Cold this early-evening Saturday here in California’s Central Valley. Another near-typical seasonal day with our shitty tule fog heavy in the morning and burning off into a nice, sunny afternoon — weather the weather.
A major concern is whether we can.
Beyond the weather outside, the tempo of America’s social/political environment is channeled through one word: Chaos. Top of the glare of shit is unmitigated narcissistic assholes commanding our attention, drawing our sight away from really shitty shit like climate change, or war. Just in the past few days — the T-Rump with his idiotic hero-worship cards (not art, unless grifting is an art), and his brother in shitness, Elon Musk, suspended a bunch of top-rate journalists from Twitter yesterday, then in a move of petty, nastiness, reinstated them.
Clumsy and obviously shitty — via NPR this evening:
The accounts that went dark included Donie O’Sullivan of CNN; Ryan Mac of The New York Times; Drew Harwell of The Washington Post; Micah Lee of The Intercept; and journalist Aaron Rupar.
The On Friday evening, Musk put the decision of whether to reinstate suspended accounts up for a public vote. He tweeted an informal poll which asked Twitter users to choose when to “unsuspend accounts who doxxed my exact location in real-time.”
According to the poll, 58.7 percent of voters favored lifting the suspensions immediately over 41.3 percent of respondents who said Musk should wait seven more days.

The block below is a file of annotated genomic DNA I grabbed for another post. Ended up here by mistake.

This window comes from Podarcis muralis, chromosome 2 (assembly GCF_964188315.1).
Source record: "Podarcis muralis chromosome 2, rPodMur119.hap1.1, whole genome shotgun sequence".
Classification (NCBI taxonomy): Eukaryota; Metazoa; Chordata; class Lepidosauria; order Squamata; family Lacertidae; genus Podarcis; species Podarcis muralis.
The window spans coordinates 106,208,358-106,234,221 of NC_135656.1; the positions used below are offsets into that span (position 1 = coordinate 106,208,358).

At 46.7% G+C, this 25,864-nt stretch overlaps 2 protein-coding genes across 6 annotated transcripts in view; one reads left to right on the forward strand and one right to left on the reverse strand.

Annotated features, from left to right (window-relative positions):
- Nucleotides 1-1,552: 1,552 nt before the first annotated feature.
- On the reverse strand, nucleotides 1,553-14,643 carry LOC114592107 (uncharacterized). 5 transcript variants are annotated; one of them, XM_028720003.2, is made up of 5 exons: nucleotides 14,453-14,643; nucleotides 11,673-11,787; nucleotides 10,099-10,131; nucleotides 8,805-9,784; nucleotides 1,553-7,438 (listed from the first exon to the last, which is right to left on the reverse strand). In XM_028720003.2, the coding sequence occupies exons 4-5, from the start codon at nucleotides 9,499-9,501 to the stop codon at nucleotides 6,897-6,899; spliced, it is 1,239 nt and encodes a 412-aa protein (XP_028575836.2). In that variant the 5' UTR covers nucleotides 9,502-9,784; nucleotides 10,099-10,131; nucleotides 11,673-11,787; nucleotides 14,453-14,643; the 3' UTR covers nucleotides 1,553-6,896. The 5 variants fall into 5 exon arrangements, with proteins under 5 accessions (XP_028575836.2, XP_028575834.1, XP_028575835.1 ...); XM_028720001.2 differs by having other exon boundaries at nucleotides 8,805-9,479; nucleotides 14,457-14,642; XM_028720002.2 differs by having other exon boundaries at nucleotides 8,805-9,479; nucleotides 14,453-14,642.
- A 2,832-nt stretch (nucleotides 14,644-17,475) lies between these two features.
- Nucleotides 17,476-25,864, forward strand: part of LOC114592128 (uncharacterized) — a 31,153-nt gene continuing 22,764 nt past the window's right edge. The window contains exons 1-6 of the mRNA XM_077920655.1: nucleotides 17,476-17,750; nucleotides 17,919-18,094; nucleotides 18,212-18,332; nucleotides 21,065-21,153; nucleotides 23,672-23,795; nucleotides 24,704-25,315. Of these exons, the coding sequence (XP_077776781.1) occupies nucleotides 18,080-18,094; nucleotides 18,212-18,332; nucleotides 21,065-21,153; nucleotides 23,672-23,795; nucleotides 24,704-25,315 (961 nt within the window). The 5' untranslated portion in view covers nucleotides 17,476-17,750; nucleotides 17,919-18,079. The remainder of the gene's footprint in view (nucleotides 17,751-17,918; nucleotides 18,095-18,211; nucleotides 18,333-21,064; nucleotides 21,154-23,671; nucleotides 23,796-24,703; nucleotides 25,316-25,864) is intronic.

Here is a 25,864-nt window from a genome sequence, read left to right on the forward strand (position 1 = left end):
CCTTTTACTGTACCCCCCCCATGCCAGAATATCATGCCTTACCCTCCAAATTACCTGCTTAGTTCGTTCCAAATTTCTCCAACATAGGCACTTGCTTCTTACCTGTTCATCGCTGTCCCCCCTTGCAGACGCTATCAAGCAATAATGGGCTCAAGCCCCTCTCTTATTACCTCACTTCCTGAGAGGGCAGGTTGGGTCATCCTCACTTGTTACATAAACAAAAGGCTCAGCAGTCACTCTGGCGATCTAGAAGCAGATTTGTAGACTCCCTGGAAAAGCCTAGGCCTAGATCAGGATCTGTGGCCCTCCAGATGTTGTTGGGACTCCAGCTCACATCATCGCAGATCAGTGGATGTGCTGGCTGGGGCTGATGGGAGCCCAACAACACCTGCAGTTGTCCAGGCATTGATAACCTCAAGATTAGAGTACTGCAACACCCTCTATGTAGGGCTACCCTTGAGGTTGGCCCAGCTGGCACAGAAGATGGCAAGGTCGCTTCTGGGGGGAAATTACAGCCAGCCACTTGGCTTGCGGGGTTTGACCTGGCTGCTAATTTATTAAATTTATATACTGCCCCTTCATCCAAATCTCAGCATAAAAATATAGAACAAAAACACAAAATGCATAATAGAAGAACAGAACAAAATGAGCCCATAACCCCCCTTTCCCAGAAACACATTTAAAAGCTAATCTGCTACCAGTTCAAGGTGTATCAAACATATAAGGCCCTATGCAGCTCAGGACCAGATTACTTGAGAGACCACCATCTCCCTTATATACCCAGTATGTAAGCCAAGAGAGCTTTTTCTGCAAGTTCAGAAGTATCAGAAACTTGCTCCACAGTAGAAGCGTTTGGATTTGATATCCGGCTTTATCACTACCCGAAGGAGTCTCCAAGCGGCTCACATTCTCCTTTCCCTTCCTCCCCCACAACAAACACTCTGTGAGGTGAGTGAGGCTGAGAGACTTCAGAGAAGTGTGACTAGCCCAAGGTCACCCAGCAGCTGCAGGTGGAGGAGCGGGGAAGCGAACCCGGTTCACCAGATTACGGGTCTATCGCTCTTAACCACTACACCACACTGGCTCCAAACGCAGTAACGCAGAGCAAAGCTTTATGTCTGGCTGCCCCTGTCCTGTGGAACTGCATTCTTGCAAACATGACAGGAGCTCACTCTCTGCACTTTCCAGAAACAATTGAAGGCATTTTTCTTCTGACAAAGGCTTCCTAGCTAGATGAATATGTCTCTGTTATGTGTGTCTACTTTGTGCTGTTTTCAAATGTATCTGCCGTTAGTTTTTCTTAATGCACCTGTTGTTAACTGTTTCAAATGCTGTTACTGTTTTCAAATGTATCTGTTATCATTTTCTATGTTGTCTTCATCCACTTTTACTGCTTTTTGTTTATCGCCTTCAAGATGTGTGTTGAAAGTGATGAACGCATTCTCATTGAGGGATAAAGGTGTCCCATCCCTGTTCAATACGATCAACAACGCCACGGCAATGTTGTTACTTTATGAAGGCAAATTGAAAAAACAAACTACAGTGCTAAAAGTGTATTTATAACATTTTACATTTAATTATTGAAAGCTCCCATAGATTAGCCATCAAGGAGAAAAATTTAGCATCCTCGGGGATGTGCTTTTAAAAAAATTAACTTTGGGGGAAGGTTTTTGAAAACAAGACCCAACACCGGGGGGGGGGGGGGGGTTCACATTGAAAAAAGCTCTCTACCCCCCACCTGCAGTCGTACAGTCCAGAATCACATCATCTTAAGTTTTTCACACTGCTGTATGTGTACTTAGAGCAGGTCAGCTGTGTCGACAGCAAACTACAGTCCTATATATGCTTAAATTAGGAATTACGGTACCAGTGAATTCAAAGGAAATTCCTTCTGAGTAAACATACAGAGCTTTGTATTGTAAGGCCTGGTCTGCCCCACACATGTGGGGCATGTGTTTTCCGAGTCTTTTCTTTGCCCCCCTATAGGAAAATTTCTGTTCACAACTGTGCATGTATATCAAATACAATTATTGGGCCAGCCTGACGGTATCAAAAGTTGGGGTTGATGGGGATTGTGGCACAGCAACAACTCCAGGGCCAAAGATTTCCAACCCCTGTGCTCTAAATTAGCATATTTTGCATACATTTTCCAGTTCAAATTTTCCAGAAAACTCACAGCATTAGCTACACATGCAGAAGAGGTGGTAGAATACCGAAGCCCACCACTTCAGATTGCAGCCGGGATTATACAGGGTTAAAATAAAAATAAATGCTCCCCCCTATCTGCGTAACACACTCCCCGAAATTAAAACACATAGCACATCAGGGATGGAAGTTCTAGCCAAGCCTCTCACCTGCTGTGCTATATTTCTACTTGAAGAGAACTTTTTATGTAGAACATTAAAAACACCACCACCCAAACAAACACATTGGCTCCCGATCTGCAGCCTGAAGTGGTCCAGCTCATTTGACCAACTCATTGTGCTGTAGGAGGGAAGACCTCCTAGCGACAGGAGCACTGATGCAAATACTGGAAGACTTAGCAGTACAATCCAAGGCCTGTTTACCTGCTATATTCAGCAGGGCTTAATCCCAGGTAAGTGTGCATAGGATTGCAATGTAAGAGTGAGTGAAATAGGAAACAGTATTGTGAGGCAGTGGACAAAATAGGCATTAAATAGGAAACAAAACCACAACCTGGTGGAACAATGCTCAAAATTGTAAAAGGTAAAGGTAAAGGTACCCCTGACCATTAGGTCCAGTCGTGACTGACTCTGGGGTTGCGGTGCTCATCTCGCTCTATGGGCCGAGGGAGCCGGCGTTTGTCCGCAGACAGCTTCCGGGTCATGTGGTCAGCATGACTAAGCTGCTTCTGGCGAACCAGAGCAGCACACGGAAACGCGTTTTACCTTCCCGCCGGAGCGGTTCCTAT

Rupar, whose account was reinstated on Friday, said the suspensions signaled Twitter’s instability.
“It’s a clear illustration that it is no longer a rules-based company,” Rupar told NPR. “It’s basically a company based on Elon Musk’s whims and the terms of service depend on his mood each day.”
Reporters and political writers are marked, and not with pride:
Glad to hear we’re not all bad pic.twitter.com/wjUE6dtVqI
— Molly Jong-Fast (@MollyJongFast) December 17, 2022
We live in an era brand new to the brain, it appears. Communications/politics/celebrity-philosophy has come a long, long way in a short, short time span, but assholes displaying/owning this shit aren’t always anywhere near good examples of human beings. Narcissistic and highly incompetent shitheels suck all the light out of a room and suffer the rest of us to endure it — we just can’t peel our eyes away.
In that regard, Alexandra Petri, a delightful writer of usually undelightful things, hits on the T-Rump/Elon Musk spectacle at The Washington Post yesterday morning (I just spied it this afternoon) –and concocted really one of the better encapsulations of our current predicament.
In “The Madness of King George,” there are several scenes where very learned doctors dedicate considerable time and effort to squinting at the contents of the king’s chamber pot. Watching the movie, you think, “Well, at least we are at a stage of civilization where we don’t have to do that! We do not live in a world that hinges so completely on the condition of one or two powerful men that it is worth our while to spend hours every day examining their stools in minute detail and trying to draw conclusions from them.” But then Elon Musk buys Twitter, and — I can think of no better analogy for what has ensued.
Petri then reviews the shitstorm horror of the Musk/Twitter chaos. Despite the Musk-rat being ‘astoundingly boring,’ we the public nevertheless can’t avert our complete attention — much like T-Rump — and that’s a total suck-hole.
Petri’s conclusion I’ve cut-and=aste in full — it’s that straight-on good: